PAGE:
Extremists mock terror victims, as Australia confronts white supremacy

New Zealand's worst mass shooting was committed by a homegrown Australian terrorist, influenced by online content. Photo: AAP

New Zealand's worst mass shooting was committed by a homegrown Australian terrorist, influenced by online content. Photo: AAP Photo: AAP

Disturbing footage of the Christchurch terrorist attack has been blocked online to stop the spread of white supremacist propaganda, as Australia is forced to confront encroaching far-right extremism.

Sickeningly, posts on some social media channels have been mocking the victims and celebrating the attack at two mosques last Friday.

Telstra, Optus and Vodafone have temporarily blocked websites that are still hosting video of the shooting deaths of 50 Muslim people.

Daily Stormer, 8chan and 4chan were among the websites blocked by Telstra and Optus when The New Daily tested access on Tuesday.

But not all of the commentary is so explicit, and the attack on Friday has prompted the question of whether hate speech has crept into the mainstream.

“Every time I write an article, I avoid the comments section and I tell my family to avoid them,” Yassir Morsi, a politics lecturer at La Trobe University, told The New Daily.

“Because even in the wake of the Christchurch massacre, you see people egging the government on and regretful he didn’t finish the job.”

Dr Morsi said some of the comments were “basically calling for genocide” and would never be shrugged off in the same way if they were uttered by a person of colour.

Former race discrimination commissioner Tim Soutphommasane, a political theorist at the University of Sydney, said politicians and news media have a role to play in what is acceptable.

“Public debates set the tone for our society and for what people experience every day in their neighbourhoods, workplaces and public places,” Professor Soutphommasane told The New Daily.

“If people believe that they have a green light to vent hate, we should not be surprised to find them venting that hate in public.”

christchurch terror attack mourners

Mourners visit a makeshift memorial at the Al Noor Mosque in Christchurch on Tuesday. Photo: AAP

Australian Communications and Media Authority (ACMA) is investigating whether media, including Sky News, breached regulations by broadcasting the alleged Christchurch attacker’s video.

Separately, convicted racist Blair Cottrell and British alt-right extremist Milo Yiannopoulos have both been given uncritical platforms in Australian media.

Following the terror attack, the Greens accused conservatism of stoking racism, prompting a slap down from Home Affairs Minister Peter Dutton.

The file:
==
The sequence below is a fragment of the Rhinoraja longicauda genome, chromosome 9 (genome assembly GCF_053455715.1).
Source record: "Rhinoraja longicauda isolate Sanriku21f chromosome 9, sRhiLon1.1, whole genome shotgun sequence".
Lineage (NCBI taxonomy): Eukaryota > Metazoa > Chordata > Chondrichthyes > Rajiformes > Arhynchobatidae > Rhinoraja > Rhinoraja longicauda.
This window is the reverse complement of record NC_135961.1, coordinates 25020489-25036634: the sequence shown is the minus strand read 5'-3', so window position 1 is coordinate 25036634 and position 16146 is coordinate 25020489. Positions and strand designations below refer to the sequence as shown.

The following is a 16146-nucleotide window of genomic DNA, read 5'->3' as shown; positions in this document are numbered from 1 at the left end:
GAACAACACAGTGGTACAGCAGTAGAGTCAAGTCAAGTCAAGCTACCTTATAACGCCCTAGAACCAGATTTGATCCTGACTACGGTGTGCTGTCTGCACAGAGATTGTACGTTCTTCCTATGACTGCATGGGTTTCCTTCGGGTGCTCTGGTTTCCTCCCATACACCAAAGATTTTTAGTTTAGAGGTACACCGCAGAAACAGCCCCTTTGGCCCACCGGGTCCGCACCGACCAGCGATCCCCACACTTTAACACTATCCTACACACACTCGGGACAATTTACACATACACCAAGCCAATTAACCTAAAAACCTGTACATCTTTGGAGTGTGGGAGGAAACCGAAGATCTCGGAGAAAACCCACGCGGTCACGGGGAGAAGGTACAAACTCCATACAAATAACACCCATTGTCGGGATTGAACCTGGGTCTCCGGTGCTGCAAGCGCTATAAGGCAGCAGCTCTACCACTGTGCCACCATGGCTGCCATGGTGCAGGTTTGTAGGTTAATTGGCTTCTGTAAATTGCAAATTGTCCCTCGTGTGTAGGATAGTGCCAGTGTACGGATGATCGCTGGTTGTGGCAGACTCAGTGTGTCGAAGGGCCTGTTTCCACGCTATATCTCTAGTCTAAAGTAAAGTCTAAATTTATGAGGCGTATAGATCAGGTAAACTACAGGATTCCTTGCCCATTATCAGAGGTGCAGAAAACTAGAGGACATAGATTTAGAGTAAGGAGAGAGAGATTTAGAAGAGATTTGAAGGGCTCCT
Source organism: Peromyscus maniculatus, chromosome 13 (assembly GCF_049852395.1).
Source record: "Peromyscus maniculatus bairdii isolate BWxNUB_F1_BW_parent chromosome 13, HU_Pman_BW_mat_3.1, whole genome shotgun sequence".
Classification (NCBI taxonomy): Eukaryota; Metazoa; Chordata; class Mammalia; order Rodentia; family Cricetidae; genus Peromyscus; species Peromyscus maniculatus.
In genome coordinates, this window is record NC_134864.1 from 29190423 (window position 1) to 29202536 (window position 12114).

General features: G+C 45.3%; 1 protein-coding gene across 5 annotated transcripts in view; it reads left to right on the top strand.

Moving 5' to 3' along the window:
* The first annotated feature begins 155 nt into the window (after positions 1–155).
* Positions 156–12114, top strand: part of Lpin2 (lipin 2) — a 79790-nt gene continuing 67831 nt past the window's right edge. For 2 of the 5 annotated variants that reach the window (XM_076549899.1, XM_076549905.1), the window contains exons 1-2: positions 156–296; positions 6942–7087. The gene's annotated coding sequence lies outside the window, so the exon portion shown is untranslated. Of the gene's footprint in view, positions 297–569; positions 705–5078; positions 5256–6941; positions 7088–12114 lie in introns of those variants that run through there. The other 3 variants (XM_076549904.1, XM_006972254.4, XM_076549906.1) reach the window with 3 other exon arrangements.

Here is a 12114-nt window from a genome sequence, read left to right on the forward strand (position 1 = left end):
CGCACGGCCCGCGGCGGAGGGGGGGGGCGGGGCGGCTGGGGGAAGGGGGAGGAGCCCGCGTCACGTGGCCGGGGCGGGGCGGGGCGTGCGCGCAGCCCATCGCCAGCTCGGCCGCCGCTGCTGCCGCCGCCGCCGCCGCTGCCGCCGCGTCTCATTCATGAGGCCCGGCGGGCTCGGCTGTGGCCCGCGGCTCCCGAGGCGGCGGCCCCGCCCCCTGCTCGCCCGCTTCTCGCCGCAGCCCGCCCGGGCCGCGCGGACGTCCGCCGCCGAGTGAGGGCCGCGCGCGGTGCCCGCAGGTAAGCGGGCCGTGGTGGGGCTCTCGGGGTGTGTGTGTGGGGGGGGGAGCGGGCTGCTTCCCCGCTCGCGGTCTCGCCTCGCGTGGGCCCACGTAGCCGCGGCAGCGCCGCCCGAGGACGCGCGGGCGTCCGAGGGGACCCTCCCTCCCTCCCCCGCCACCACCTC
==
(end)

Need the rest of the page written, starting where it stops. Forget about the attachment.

He claimed the Greens were “just as bad” as Senator Fraser Anning, who blamed Muslim immigration for the white supremacist’s alleged killings.

Professor Soutphommasane said Mr Dutton was “creating a false equivalence between racism and anti-racism”.

“It should be very simple for our political leaders: They should condemn and reject white supremacism and far-right extremism. They should not be creating excuses for political violence and hate. The problem is racism, not anti-racism.”

Julie Nathan, research director at the Executive Council of Australian Jewry (ECAJ) agreed there had been a normalisation of some forms of hate speech and a shrinking of the mainstream.

“The far-right had been galvanising on anti-Islam issues, stopping the mosques, protesting outside halal places,” Ms Nathan told The New Daily.

She said there were complex factors driving the movements, noting the extreme right is not one monolithic group.

But she said the active far-right was focusing on Islam less and beginning to publicly target other groups.

“Depending on who you’re talking about within the far-right – they look at what support and publicity they can get, and how to galvanise people.

“There’s still been a lot of anti-semitism but it hasn’t always come to the fore within these groups. Some of them have kept it quiet as much as they can while they were focusing more on their anti-Muslim activities.”

ECAJ said there were 366 incidents of anti-semitism recorded in Australia in 2018, an increase of 59 per cent.

“Genocide does not begin with killing. It begins with words,” ECAJ said in response to Friday’s attacks.

“It begins with words. Political, community, religious and civil society leaders all have a duty to lead by example, by setting the right tone of discourse from the top.”

Facebook said it was working with governments and the tech industry to “help counter hate speech and the threat of terrorism”.

The platform deleted 1.5 million variants of the clip within 24 hours.

More than 25,200 Reddit users have called for more action after users spread the alleged attacker’s video and documented beliefs, and otherwise supported the white supremacist.

Topics: Terrorism
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